Rang De Basanti 2006 info:-
Rang De Basanti transl.Color it saffron; Hindi pronunciation is a 2006 Indian drama film written, produced and directed by Rakeysh Omprakash Mehra, and co-written by Rensil D’Silva. The literal meaning of the title is “Paint me with the colours of spring”. It featured an ensemble cast comprising Aamir Khan, Siddharth Narayan, Soha Ali Khan, Kunal Kapoor, R. Madhavan, Sharman Joshi, Atul Kulkarni, and British actress Alice Patten in the lead roles.
Made on a budget of ₹250 million (US$3.6 million), it was shot in and around New Delhi. Upon release, the film broke all opening box office records in India. It was the highest-grossing film in its opening weekend in India and had the highest opening day collections for a Bollywood film. The film was well received and praised for strong screenplay and dialogues.
A young, London based filmmaker chances upon the diaries of her grandfather, who served in the British police force in India during the freedom struggle. Excited about these memoirs, she makes plans to shoot a film on the Indian revolutionaries mentioned in the diaries. She comes down to Delhi and casts a group of five friends to play the pivotal roles of these revolutionaries. However, products of modern India, the five youngsters initially refuse to be part of the project, as they don’t identify with these characters from the past.
Rang De Basanti 2006 Plot:-
The movie opens in Lahore, British India in 1931 with Bhagat Singh (Siddharth Narayan) reading the biography of Russian revolutionary Lenin as he is about to get hanged on the orders of the British government. The jailer, McKinley (Steven Mackintosh) begins with the proceedings to get Singh and his revolutionary friends hanged while they depart with a big smile making McKinley realize that he can kill them but cannot break their hopes of India’s freedom as they don’t care about their death. Years later McKinley’s granddaughter Sue McKinley (Alice Patten) comes across his diary.
Through the diary, she learns about the story of five freedom fighters who were active in the movement: Chandrasekhar Azad (Aamir Khan), Bhagat Singh, Shivaram Rajguru (Sharman Joshi), Ashfaqulla Khan (Kunal Kapoor), and Ram Prasad Bismil (Atul Kulkarni). McKinley, in his diary, states that he had met two types of people in his life, those who died without uttering a sound and those who died with lots of anguish, crying over their deaths. McKinley reveals that it was then that he met with the third kind – those who die with a smile on their face.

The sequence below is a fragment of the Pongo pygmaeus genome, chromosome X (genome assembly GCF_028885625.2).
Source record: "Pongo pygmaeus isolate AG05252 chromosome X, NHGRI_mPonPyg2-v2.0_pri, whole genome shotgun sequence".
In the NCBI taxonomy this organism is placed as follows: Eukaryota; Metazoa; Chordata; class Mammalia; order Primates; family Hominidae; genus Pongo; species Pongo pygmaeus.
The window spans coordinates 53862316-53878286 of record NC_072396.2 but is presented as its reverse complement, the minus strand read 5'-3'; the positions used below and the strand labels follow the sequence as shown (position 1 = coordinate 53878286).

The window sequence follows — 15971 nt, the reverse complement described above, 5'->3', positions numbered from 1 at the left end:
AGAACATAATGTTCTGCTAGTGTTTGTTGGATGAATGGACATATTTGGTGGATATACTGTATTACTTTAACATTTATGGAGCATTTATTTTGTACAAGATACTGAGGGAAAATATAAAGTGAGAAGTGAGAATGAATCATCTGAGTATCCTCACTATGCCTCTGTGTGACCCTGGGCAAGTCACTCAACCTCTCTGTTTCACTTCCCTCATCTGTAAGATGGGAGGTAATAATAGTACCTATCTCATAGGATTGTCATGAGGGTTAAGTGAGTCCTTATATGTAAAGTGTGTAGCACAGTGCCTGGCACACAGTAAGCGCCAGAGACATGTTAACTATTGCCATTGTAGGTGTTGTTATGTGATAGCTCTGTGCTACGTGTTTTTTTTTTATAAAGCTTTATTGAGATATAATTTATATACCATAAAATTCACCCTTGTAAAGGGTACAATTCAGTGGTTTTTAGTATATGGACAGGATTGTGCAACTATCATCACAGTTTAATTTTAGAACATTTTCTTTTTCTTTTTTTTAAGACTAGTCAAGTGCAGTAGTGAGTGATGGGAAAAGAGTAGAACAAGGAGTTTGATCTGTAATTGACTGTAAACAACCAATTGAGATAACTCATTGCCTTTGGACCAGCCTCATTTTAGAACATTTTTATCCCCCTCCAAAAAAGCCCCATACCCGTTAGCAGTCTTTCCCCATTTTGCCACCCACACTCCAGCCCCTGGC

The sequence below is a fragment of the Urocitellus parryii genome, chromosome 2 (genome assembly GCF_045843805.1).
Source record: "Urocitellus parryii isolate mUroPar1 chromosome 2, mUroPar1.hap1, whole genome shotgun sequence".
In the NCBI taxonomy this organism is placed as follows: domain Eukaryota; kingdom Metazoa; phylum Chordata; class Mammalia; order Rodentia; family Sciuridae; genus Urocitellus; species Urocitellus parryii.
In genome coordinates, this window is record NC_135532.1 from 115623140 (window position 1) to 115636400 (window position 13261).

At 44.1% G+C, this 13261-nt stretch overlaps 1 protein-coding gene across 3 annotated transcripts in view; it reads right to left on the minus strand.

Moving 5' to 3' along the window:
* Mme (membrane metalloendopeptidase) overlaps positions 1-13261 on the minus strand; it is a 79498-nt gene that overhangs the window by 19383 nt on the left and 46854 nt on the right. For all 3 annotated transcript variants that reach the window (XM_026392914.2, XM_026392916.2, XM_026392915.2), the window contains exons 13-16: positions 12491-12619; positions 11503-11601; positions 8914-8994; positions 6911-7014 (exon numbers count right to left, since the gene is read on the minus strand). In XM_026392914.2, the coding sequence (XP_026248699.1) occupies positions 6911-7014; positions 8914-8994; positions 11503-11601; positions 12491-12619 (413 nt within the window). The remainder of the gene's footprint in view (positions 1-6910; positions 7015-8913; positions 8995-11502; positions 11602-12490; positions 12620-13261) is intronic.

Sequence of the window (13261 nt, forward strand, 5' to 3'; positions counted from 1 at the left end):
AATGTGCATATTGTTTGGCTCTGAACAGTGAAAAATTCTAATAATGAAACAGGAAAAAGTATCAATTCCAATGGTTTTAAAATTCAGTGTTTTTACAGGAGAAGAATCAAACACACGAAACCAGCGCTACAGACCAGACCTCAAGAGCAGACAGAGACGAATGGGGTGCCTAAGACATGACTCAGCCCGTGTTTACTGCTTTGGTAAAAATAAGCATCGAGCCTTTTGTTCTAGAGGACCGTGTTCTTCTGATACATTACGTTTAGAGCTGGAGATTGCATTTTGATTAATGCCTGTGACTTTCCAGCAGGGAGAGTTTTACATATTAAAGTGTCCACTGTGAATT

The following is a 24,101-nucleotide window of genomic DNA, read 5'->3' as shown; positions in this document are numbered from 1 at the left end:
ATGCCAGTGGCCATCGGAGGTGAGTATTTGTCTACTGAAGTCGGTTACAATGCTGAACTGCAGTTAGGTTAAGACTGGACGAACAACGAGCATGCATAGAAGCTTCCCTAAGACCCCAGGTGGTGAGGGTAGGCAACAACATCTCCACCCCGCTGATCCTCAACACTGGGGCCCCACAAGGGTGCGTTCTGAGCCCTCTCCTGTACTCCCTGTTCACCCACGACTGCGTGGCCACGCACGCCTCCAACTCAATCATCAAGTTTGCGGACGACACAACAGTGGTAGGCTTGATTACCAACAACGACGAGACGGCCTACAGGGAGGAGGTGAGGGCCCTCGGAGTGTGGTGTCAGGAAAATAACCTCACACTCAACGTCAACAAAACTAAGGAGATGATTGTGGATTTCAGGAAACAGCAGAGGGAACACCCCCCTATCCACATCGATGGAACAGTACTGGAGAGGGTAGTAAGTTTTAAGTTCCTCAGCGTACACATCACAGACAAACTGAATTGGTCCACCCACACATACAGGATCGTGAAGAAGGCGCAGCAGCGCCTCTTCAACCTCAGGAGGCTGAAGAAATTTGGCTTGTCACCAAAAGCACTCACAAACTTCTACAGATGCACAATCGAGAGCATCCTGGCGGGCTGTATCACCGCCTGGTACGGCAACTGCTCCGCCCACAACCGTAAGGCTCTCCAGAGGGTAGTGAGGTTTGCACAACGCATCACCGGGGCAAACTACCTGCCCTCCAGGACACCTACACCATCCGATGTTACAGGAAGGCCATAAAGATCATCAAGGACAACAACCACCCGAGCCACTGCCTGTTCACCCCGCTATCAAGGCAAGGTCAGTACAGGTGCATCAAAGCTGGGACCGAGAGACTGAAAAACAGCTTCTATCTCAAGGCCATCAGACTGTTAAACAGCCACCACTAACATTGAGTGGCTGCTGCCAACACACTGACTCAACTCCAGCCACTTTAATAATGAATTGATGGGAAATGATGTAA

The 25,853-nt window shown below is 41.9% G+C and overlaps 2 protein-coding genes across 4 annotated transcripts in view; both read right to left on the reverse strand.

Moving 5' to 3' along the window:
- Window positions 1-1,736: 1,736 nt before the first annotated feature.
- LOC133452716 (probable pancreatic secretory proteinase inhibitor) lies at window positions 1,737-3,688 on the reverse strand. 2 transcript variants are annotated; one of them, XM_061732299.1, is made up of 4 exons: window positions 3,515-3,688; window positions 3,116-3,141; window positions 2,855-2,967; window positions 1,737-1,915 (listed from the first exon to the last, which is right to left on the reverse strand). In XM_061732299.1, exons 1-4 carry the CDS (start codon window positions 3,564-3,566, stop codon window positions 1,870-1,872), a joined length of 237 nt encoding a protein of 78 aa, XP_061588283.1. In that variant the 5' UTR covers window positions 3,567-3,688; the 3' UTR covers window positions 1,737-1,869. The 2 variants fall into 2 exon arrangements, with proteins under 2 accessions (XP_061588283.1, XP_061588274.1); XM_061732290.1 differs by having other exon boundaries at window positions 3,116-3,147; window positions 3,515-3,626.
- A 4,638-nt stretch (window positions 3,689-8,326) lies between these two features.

Having decided to make a self-financed documentary film about these revolutionaries, Sue travels to India, with the help of her friend, Sonia (Soha Ali Khan), from the Institute for International Studies at the University of Delhi.
After a few unsuccessful auditions in search of the actors, Sue finally casts Sonia’s friends, four young men – Daljit “DJ” Singh (Aamir Khan), Karan Singhania (Siddharth Narayan), Aslam Khan (Kunal Kapoor) and Sukhi Ram (Sharman Joshi) – to portray the revolutionaries. Please See More Information…..
Rang De Basanti 2006 Production:-
Rakeysh Mehra took seven years to research and develop the story, including three to write the script. While some raised doubts about his morale following the failure of his last film, Aks, at the box office, he retorted by saying that it would not affect him at all. He added that not only did his storytelling technique improve, but past mistakes had helped him improve his filmmaking abilities.
Rakeysh said the following in a scriptwriter’s conference conducted by the Film Writers Association in the year 2008, “I was making a documentary called Mamooli Ram, on Amul, the milk revolution with Kamalesh Pandey. We were sitting in a small hotel room in Nanded, drinking. We started singing songs, and we both realized we liked similar songs. And so Rang De Basanti was born. He was angry with the system, I was helpless with the system.
We wanted to do so much. But we really can’t do anything and it was born out of anger. He wrote a story called Ahuti, meaning sacrifice. Ahuti was about the armed revolution about India, between the years 1919 and 1931.
It started with Ashfaqullah Khan, Ramprasad Bismil, Bhagat Singh, Rajguru, went on to Chandrashekhar Azad and so on. We had this amazing screenplay called Ahuti, which we had also termed as The Young Guns of India, which started with a train robbery, Azad on a horse and so on.
I said, “let’s do The Young Guns of India”. We were going to go on the floor, and suddenly there was a couple of film on Bhagat Singh made. But they came and went. Not because they were good or bad films, not because they were written badly or not written so bad. I’m not being judgmental about them. And this is very important: because they did not reflect the sentiment of today’s time. Nobody in the audience could identify with something which was past.
Rang De Basanti 2006 Casting:-
Aamir Khan agreed to act in Rang De Basanti immediately after reading Mehra’s script. Mehra described his character as a simple man with a strong sense of integrity and dignity. Khan, who would turn 40 during the shoot, lost about 10 kilograms (22 lb) with a strict diet and exercise regime to more convincingly depict a man in his late twenties.
Atul Kulkarni and Kunal Kapoor were publicly attached to the film by the time it was officially announced; Kapoor had been the assistant director to Mehra during the filming of Aks and was already familiar with the material Mehra had been developing.
Mehra gave Kulkarni biographies of Ram Prasad Bismil as preparation, including Bismil’s autobiography. Early rumors indicated that actors Arjun Rampal and Arjan Bajwa would be amongst the male leads, but these roles ultimately were filled by Sharman Joshi, Siddharth Narayan, and R. Madhavan.